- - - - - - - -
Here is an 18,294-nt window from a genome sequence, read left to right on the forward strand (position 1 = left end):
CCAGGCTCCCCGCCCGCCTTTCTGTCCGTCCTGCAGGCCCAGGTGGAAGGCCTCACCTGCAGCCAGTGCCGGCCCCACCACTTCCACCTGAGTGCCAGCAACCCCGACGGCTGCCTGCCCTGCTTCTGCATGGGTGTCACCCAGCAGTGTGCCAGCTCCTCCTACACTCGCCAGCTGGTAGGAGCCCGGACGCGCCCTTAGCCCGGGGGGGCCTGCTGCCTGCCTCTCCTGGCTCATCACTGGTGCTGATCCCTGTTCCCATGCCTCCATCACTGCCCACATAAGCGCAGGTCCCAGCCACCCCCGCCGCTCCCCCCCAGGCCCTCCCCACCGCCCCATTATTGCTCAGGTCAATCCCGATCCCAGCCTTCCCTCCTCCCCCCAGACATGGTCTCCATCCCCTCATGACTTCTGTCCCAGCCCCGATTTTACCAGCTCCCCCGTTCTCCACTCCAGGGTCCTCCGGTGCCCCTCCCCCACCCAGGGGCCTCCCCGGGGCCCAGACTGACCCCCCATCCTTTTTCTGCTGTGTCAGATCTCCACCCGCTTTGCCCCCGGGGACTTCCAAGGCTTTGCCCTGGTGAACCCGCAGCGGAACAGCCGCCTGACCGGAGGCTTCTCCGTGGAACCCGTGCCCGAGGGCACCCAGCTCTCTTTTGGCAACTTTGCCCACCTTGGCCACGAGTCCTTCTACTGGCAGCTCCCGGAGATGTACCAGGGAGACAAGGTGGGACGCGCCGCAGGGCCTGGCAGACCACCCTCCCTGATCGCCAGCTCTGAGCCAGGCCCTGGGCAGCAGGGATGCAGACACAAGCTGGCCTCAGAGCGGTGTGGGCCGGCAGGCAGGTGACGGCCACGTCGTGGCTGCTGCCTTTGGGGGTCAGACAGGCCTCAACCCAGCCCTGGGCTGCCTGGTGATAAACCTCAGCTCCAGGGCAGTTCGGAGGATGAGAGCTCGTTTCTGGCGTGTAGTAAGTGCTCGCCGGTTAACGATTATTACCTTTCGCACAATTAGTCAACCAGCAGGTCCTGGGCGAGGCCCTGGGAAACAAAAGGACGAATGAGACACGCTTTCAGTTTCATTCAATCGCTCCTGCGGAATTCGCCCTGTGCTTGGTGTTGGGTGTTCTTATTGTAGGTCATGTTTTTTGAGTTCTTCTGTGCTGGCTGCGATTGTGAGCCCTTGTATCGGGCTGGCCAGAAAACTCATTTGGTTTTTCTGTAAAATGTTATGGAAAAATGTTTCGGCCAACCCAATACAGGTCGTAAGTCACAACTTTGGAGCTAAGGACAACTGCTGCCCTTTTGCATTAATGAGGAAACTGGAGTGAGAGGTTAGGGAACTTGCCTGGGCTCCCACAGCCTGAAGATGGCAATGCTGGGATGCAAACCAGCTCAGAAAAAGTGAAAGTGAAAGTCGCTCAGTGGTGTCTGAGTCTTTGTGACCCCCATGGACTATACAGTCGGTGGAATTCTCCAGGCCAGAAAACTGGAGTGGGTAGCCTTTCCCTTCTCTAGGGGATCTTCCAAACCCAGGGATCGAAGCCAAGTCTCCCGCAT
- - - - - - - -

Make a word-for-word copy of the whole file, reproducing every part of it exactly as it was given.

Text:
Here is an 18,294-nt window from a genome sequence, read left to right on the forward strand (position 1 = left end):
CCAGGCTCCCCGCCCGCCTTTCTGTCCGTCCTGCAGGCCCAGGTGGAAGGCCTCACCTGCAGCCAGTGCCGGCCCCACCACTTCCACCTGAGTGCCAGCAACCCCGACGGCTGCCTGCCCTGCTTCTGCATGGGTGTCACCCAGCAGTGTGCCAGCTCCTCCTACACTCGCCAGCTGGTAGGAGCCCGGACGCGCCCTTAGCCCGGGGGGGCCTGCTGCCTGCCTCTCCTGGCTCATCACTGGTGCTGATCCCTGTTCCCATGCCTCCATCACTGCCCACATAAGCGCAGGTCCCAGCCACCCCCGCCGCTCCCCCCCAGGCCCTCCCCACCGCCCCATTATTGCTCAGGTCAATCCCGATCCCAGCCTTCCCTCCTCCCCCCAGACATGGTCTCCATCCCCTCATGACTTCTGTCCCAGCCCCGATTTTACCAGCTCCCCCGTTCTCCACTCCAGGGTCCTCCGGTGCCCCTCCCCCACCCAGGGGCCTCCCCGGGGCCCAGACTGACCCCCCATCCTTTTTCTGCTGTGTCAGATCTCCACCCGCTTTGCCCCCGGGGACTTCCAAGGCTTTGCCCTGGTGAACCCGCAGCGGAACAGCCGCCTGACCGGAGGCTTCTCCGTGGAACCCGTGCCCGAGGGCACCCAGCTCTCTTTTGGCAACTTTGCCCACCTTGGCCACGAGTCCTTCTACTGGCAGCTCCCGGAGATGTACCAGGGAGACAAGGTGGGACGCGCCGCAGGGCCTGGCAGACCACCCTCCCTGATCGCCAGCTCTGAGCCAGGCCCTGGGCAGCAGGGATGCAGACACAAGCTGGCCTCAGAGCGGTGTGGGCCGGCAGGCAGGTGACGGCCACGTCGTGGCTGCTGCCTTTGGGGGTCAGACAGGCCTCAACCCAGCCCTGGGCTGCCTGGTGATAAACCTCAGCTCCAGGGCAGTTCGGAGGATGAGAGCTCGTTTCTGGCGTGTAGTAAGTGCTCGCCGGTTAACGATTATTACCTTTCGCACAATTAGTCAACCAGCAGGTCCTGGGCGAGGCCCTGGGAAACAAAAGGACGAATGAGACACGCTTTCAGTTTCATTCAATCGCTCCTGCGGAATTCGCCCTGTGCTTGGTGTTGGGTGTTCTTATTGTAGGTCATGTTTTTTGAGTTCTTCTGTGCTGGCTGCGATTGTGAGCCCTTGTATCGGGCTGGCCAGAAAACTCATTTGGTTTTTCTGTAAAATGTTATGGAAAAATGTTTCGGCCAACCCAATACAGGTCGTAAGTCACAACTTTGGAGCTAAGGACAACTGCTGCCCTTTTGCATTAATGAGGAAACTGGAGTGAGAGGTTAGGGAACTTGCCTGGGCTCCCACAGCCTGAAGATGGCAATGCTGGGATGCAAACCAGCTCAGAAAAAGTGAAAGTGAAAGTCGCTCAGTGGTGTCTGAGTCTTTGTGACCCCCATGGACTATACAGTCGGTGGAATTCTCCAGGCCAGAAAACTGGAGTGGGTAGCCTTTCCCTTCTCTAGGGGATCTTCCAAACCCAGGGATCGAAGCCAAGTCTCCCGCAT